Gold for December delivery lost $3.20 to $1,711.80 an ounce at the Comex division of the New York Mercantile Exchange. The gold price traded as high as $1,733 and as low as $1,703 an ounce, while the spot price was losing $4.10, according to Kitco's gold index.
Gold hit 24-hour highs early Wednesday after Mitt Romney conceded the election, but gradually sank lower until European Central Bank President Mario Draghi said that the ECB's new bond-buying program would allow for unlimited interventions in government bond markets.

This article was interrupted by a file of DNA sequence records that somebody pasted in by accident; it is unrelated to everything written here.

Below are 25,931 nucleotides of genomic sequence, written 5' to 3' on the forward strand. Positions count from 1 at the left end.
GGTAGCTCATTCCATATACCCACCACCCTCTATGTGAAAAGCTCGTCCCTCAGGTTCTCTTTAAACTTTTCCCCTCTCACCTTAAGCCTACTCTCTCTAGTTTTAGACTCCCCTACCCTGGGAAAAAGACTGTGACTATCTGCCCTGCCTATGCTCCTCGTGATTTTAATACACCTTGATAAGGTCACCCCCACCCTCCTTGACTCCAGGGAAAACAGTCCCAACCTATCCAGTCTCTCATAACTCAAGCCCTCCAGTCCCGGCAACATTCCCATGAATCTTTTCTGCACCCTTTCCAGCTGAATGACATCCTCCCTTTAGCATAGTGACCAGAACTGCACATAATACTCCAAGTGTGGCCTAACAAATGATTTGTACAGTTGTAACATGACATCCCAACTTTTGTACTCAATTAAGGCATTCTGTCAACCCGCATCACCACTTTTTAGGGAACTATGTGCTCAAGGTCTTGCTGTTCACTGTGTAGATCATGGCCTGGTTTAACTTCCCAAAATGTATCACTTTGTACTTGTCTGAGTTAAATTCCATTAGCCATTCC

"But we have to understand how markets work. Our actions have to send a clear signal to markets that their fears about the euro area are baseless," Draghi said Wednesday in prepared remarks."Election now over and attention to basics and other problems like economic recovery will resume," George Gero, precious metals analyst at RBC Wealth Management, wrote in a note. "Good for gold as a continuing haven and a return to basics and Euro Zone problems after Draghi spoke brought new buyers to gold." Silver prices for December delivery was slumping 32 cents to $31.71 an ounce, while the U.S. dollar index was gaining 0.17% to $80.77. The gold price added more than $30 on Tuesday ahead of the U.S. elections, which, coupled with small gains on Monday, effectively reversed the severe Friday selloff that saw the yellow metal lose more than $40 an ounce. Gold analysts who followed Tuesday's election late into the evening started to suggest an Obama victory, and offered predictions for what it could mean for gold moving forward. "[A]t this stage an Obama win combined with a clearly Republican controlled House of Representatives will be supportive for gold in the short thru long term. Obama has shown no serious intent to reign in runaway spending and attempt to close the deficit," said Jeffrey Wright, managing director at Global Hunter Securities. "Our national debt has significantly weakened the U.S. dollar and this is the key to higher gold going forward." Obama's re-election also signaled to gold investors that Federal Reserve Chairman Ben Bernanke would not be replaced, which could likely mean a continuation of the central bank's open-ended, mortgage-backed securities purchasing program.
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